Page 864 - Week 03 - Wednesday, 29 March 2023
MS BERRY: Well, I do not, and that is really a question for the contractors.
MR DAVIS: Minister, has the ACT government considered managing its own pools, like other local governments across the country?
MS BERRY: At the moment, we have put out an expression of interest to see about the availability of a new contractor to manage our public pools, and that is the process that we are in right now. Once we have finished that process and if they meet the needs of the government and our broader community to ensure that those pools continue to operate in the same way that they have for many years under the previous managers—that is the process that we are looking into right now.
MR BRADDOCK: My question is for the Minister for Transport and City Services. Minister, the lowering of the temperature of lighting in our suburbs can improve the amenity of the areas and perceptions of safety, whilst also reducing the impacts of lighting on private residents and fauna. Can you please provide detail as to whether the government recognises the benefit to the community of the use of lights of a warmer temperature?
MR STEEL: I thank Mr Braddock for his question. The ACT government understands the importance of lighting both for safety and for improving amenity for Canberrans, particularly at night.
I do not pretend to moonlight as a scientist, but I can inform the Assembly that light colour is described using the temperature unit measure kelvin, and the temperature measure represents the temperature of a body that emits a given colour of light. Hotter bodies emit higher energy light, which is the blue-violet end of the visible light spectrum, with lower temperature bodies, as Mr Braddock has alluded to, emitting lower energy, or red or orange light.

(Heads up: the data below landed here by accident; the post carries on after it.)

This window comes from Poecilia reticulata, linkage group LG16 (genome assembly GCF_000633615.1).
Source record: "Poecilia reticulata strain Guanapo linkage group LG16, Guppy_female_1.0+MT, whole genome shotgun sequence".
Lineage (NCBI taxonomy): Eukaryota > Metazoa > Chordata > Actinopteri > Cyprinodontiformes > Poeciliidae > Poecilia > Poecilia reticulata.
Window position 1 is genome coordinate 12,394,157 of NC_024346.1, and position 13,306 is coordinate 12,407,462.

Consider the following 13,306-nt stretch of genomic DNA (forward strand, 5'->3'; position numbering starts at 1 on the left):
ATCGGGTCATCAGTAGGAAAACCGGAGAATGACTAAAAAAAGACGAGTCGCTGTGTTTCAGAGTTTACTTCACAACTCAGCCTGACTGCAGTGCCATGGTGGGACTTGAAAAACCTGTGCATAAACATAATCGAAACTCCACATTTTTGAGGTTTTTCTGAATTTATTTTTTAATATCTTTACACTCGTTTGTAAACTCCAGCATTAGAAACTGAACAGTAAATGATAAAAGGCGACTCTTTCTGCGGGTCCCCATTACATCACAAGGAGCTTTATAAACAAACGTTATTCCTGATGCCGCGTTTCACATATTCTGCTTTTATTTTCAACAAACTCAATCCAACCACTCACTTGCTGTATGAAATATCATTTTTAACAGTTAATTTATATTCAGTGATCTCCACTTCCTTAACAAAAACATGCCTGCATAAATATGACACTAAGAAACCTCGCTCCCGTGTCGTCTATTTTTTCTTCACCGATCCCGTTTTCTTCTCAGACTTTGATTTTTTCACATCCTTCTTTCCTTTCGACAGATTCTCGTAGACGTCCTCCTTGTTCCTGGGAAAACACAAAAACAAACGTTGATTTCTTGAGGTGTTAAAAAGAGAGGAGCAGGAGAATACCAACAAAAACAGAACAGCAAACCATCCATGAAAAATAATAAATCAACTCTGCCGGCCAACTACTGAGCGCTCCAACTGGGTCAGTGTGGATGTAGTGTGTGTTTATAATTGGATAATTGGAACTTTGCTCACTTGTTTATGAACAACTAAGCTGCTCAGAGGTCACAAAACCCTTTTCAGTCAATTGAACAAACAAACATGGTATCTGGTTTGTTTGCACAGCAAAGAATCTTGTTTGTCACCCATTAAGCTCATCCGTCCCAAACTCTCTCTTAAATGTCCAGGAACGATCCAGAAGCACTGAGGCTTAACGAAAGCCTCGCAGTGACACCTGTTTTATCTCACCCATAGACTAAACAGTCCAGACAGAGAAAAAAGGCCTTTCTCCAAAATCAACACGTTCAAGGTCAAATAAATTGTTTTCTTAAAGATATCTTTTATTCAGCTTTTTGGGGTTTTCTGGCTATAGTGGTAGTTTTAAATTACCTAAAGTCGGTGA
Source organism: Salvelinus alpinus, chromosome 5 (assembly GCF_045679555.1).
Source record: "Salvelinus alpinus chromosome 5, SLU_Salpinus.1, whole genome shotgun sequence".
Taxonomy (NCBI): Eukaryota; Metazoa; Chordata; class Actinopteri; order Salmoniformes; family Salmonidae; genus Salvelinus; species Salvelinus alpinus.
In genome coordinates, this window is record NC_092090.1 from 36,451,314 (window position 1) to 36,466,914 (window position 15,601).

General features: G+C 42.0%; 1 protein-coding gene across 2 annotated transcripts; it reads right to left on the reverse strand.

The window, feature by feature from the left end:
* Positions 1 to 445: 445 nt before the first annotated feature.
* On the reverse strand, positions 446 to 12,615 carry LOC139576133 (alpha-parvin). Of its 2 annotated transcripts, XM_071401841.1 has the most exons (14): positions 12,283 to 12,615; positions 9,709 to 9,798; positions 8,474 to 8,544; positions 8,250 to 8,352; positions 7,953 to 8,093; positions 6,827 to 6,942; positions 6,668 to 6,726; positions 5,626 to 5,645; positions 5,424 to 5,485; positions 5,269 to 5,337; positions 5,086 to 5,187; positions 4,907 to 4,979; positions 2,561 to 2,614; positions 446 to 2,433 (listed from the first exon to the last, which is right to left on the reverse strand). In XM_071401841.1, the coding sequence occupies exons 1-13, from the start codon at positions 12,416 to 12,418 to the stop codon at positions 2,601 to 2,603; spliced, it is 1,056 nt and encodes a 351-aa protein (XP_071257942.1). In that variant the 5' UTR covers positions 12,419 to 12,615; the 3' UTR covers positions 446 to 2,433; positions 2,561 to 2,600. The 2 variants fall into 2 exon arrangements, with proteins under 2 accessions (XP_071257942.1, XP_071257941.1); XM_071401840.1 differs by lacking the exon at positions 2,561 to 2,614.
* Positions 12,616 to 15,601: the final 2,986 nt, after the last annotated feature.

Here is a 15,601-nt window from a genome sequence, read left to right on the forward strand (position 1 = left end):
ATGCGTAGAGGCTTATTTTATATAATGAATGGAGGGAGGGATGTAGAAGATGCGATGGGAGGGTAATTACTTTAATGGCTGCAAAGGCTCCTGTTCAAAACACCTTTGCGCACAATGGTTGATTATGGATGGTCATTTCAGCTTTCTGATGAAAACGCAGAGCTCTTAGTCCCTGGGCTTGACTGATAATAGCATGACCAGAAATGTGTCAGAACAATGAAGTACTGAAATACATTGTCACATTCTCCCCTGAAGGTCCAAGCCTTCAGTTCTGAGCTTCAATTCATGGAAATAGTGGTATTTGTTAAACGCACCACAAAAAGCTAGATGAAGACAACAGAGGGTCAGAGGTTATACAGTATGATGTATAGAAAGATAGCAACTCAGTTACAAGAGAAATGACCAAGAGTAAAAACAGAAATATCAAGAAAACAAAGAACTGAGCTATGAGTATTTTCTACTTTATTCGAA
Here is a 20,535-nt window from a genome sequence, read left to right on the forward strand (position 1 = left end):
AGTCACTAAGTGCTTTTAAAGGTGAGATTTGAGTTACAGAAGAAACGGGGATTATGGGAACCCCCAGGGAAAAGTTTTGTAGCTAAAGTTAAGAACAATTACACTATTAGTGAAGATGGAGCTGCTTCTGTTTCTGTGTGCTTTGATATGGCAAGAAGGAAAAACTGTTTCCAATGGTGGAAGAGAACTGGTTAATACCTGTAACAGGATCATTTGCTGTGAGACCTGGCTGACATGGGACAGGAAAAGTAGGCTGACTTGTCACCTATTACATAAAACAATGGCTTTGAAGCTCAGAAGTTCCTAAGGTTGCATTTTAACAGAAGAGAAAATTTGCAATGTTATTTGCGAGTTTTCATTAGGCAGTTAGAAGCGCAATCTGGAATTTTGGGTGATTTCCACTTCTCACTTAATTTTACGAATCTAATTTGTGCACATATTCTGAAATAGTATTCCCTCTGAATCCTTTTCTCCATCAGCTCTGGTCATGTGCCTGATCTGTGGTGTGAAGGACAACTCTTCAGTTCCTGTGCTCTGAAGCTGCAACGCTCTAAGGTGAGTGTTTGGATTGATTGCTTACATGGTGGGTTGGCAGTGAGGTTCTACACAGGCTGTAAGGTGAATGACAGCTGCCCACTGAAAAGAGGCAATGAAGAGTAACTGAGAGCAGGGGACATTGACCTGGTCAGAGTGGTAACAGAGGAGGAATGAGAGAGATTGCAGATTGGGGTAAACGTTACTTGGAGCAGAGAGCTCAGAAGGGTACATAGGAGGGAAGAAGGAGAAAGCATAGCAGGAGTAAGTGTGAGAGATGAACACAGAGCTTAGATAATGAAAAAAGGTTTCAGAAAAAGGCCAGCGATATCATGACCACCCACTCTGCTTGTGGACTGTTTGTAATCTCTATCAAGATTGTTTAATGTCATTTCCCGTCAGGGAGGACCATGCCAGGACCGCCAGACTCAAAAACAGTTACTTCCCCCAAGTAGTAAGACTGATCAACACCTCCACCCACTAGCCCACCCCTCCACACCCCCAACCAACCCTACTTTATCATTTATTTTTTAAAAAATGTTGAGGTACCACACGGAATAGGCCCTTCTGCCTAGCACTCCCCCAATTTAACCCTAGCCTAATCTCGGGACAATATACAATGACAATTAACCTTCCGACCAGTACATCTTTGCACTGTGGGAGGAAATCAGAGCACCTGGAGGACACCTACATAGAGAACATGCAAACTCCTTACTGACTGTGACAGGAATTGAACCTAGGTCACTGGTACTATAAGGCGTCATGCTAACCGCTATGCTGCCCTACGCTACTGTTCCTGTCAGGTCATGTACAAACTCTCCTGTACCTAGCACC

When we select light colour, it is based on a number of balancing factors. People generally tend to find lower temperature light more relaxing and comfortable than very high temperature light. Though red light is more comfortable, violet light provides more visibility and brightness and is therefore safer, particularly when it is used in the context of lighting roads and footpaths for pedestrians. Violet light is also more energy efficient than red or orange light, despite being at a lower temperature.
In collaboration with industry experts, TCCS has previously settled on 4000 kelvin for street and path lighting in the ACT, which is most similar to moonlight. Four thousand kelvin was assessed as the best balance in the competing objectives of colour rendering, safety, in terms of increased capacity to see what is intended to be lit, energy efficiency and visual comfort.
MR BRADDOCK: A number of lighting professionals have approached me saying that 4,000 is too harsh on the eye and recommending that lower temperature is required to suit humans and the urban environment. Do you have anything to say to that?